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Modern Optics

[Idaho State - Forbes]


- Overview

Optics is about light: how it is produced, propagated and detected. It is an interdisciplinary endeavor with roots in physics, electrical engineering, chemistry and materials science. From contact lenses to fiber optic communications, optics is used in every aspect of our lives. Optical research has led scientists to groundbreaking inventions such as lasers and holograms.

Modern optics covers the fields of optical science and engineering that were popular in the 20th century. These fields of optical science are generally related to the electromagnetic or quantum properties of light, but do include other topics. 


- Major Subfields of Modern Optics

A major subfield of modern optics, quantum optics, deals exclusively with the quantum mechanical properties of light. Quantum optics is not just theoretical; some modern devices, such as lasers, have working principles that rely on quantum mechanics. Light detectors, such as photomultiplier tubes and channel accelerators, respond to individual photons. Electronic image sensors, such as CCDs, exhibit shot noise that corresponds to the statistics of single photon events. Light-emitting diodes and photovoltaic cells cannot be understood without quantum mechanics. In the study of these devices, quantum optics often overlaps with quantum electronics.

Today, pure optical science is called optical science or optical physics to distinguish it from applied optical science, which is called optical engineering. Prominent subfields of optical engineering include lighting engineering, photonics, and optoelectronics, with practical applications such as lens design, fabrication and testing of optical components, and image processing. Some of these fields overlap, and the lines between subject terms are blurred, with slightly different meanings in different parts of the world and across different industry sectors. Due to advances in laser technology, a dedicated community of nonlinear optics researchers has developed over the past few decades.


- Optical Fiber Technology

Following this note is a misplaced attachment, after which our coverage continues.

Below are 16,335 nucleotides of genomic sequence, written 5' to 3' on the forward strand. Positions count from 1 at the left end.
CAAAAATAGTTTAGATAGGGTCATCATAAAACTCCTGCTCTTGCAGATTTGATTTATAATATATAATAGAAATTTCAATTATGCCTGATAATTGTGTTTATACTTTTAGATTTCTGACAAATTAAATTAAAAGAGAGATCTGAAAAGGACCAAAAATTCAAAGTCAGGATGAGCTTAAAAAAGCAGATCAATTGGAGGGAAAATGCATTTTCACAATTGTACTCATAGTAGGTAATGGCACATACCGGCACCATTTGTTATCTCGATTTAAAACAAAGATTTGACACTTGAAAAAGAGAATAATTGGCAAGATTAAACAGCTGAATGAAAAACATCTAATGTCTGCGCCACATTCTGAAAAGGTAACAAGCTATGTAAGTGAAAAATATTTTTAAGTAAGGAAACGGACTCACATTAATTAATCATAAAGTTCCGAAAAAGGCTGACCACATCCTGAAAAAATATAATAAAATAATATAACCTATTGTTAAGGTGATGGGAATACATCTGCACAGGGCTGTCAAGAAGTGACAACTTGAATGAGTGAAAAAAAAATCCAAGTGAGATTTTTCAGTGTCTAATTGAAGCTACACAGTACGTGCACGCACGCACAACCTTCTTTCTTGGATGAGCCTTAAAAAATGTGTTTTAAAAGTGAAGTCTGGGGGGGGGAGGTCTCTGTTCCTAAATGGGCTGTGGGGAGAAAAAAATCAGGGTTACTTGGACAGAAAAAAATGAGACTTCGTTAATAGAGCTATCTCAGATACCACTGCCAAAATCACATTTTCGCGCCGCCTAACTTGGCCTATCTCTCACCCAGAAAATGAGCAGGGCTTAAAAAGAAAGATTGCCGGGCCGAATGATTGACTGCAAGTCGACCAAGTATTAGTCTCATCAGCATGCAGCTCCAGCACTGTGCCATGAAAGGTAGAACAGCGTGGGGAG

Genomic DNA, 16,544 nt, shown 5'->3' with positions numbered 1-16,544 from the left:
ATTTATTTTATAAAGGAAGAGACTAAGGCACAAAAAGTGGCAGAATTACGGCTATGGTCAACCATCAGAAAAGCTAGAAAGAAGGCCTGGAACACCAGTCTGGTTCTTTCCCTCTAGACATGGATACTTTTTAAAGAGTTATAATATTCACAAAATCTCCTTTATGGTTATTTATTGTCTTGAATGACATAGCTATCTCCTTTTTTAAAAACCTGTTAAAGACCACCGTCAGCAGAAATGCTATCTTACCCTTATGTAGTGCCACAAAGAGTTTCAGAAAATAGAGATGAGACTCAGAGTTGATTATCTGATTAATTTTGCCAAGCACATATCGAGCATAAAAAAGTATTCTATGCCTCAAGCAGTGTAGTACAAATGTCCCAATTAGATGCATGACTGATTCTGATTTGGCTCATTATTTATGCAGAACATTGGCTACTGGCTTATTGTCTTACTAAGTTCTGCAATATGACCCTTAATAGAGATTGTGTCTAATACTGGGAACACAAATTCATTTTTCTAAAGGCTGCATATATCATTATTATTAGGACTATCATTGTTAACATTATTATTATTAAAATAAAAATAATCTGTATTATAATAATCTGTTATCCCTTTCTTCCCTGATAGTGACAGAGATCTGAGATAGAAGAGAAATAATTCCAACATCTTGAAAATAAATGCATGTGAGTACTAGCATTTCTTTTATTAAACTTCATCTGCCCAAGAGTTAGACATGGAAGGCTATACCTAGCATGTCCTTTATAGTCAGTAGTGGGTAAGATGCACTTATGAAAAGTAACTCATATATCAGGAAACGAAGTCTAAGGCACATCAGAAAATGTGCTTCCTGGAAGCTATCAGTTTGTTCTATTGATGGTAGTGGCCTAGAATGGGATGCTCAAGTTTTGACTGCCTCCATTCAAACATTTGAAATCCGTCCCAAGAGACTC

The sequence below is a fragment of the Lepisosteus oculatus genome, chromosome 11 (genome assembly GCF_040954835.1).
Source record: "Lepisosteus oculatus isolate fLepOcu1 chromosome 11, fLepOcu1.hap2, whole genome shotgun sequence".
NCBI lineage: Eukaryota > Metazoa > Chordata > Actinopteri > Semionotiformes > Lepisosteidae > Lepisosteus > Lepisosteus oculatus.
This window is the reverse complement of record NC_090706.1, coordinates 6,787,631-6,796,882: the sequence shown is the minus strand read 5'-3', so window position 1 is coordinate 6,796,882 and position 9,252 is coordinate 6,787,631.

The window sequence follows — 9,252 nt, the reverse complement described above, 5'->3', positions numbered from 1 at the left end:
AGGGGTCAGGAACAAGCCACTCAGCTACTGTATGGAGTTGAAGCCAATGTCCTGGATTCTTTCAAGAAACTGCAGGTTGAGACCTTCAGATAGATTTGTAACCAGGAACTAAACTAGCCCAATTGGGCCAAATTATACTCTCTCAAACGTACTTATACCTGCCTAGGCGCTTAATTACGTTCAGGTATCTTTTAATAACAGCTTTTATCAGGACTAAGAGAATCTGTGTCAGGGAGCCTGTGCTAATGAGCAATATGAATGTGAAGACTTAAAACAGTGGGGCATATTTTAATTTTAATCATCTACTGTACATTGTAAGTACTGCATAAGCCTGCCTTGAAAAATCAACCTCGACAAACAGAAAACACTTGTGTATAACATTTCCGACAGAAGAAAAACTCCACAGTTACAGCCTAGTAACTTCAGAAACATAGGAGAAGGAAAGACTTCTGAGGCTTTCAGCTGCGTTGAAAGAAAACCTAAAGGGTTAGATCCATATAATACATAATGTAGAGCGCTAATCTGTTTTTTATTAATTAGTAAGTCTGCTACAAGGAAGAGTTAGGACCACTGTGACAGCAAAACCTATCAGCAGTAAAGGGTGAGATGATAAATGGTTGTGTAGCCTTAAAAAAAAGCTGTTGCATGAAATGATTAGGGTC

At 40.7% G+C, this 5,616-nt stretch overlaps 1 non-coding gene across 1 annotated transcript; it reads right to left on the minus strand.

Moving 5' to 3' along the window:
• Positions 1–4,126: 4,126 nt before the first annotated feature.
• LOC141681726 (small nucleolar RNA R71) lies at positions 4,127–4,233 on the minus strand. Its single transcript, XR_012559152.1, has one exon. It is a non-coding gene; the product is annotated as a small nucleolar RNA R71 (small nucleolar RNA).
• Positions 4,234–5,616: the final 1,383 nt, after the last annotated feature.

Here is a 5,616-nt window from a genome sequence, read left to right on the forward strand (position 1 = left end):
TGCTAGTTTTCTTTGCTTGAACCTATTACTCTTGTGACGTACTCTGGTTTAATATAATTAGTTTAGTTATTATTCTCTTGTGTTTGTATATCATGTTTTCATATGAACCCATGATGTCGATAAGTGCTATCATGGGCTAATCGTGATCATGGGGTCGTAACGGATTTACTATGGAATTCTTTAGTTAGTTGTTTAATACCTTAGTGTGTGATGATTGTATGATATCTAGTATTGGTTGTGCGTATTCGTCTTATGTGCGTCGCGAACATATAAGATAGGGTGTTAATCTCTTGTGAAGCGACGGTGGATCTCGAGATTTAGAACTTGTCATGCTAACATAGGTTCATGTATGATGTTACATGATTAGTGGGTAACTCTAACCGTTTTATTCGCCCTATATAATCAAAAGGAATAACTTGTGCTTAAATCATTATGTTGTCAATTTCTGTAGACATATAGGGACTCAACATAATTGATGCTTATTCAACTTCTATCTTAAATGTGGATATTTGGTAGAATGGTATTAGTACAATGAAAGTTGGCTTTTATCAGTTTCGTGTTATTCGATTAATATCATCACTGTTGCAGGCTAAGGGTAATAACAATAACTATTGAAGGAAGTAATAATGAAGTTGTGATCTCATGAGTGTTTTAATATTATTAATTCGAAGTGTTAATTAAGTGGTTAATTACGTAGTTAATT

Optical fibers, or fiber optic cables are carefully drawn long, thin strands of glass about the diameter of a human hair. These wires are arranged in bundles and are called fiber optic cables. We rely on them to transmit light signals over long distances. 

At the source, the light signal is encoded with data...the same data you see on your computer screen. So, fiber optics carry "data" through light to the receiving end, where the light signal is decoded into data. So fiber optics are actually a transmission medium -- a "pipe" that carries signals over long distances at very high speeds.

Fiber optic cables were originally developed in the 1950s for use in endoscopes. The goal is to help doctors see inside human patients without major surgery. In the 1960s, telephone engineers figured out a way to transmit and receive calls at the "speed of light" using the same technology. That's about 186,000 miles per second in a vacuum, but slows down to about two-thirds that speed in a cable. So, what is fiber used for? In short, for signal transmission, communication and vision.

Light propagates along the cable by repeated reflections from the cable walls. Each particle of light (photon) is reflected along the tube and continues to undergo internal specular reflections. 

The light beam propagates along the core wire of the cable. The core is in the middle of the cable and glass structure. Cladding is another layer of glass that wraps around the core. The role of the cladding is to keep the optical signal within the core.

Mount Fuji_Japan_062122A
[Mount Fuji, Japan]

- Research Areas in Optics

Specialized areas of optics research include studying how light interacts with specific materials, such as crystal optics and metamaterials. Other research focuses on the phenomenology of electromagnetic waves, such as singular optics, non-imaging optics, nonlinear optics, statistical optics, and radiometry. Additionally, computer engineers are interested in integrating optics, machine vision, and photonic computing as possible components of "next-generation" computers.

Optics allows for a wide range of modern research topics. Some of the research topics are listed below, including:

  • Optical and quantum information processing
  • Subwavelength optics (nano-optics)
  • Subpicosecond lasers and phenomena
  • Nonlinear optical materials
  • Gradient index optics
  • Quantum nature of absorption and emission of light
  • Light propagation in microstructures
  • Quantum imaging
  • Slow and fast light propagation
  • Theory, design, and fabrication of lasers
  • Optimization of computer based optical system design
  • Hybrid electrical-optical computing
  • Remote sensing
  • Physics of super-intense fields
  • Diffractive optics
  • Medical optics
  • Fabrication of quantum-well devices
  • Nonlinear dynamics and chaos
  • Laser-driven fusion


[More to come ...]


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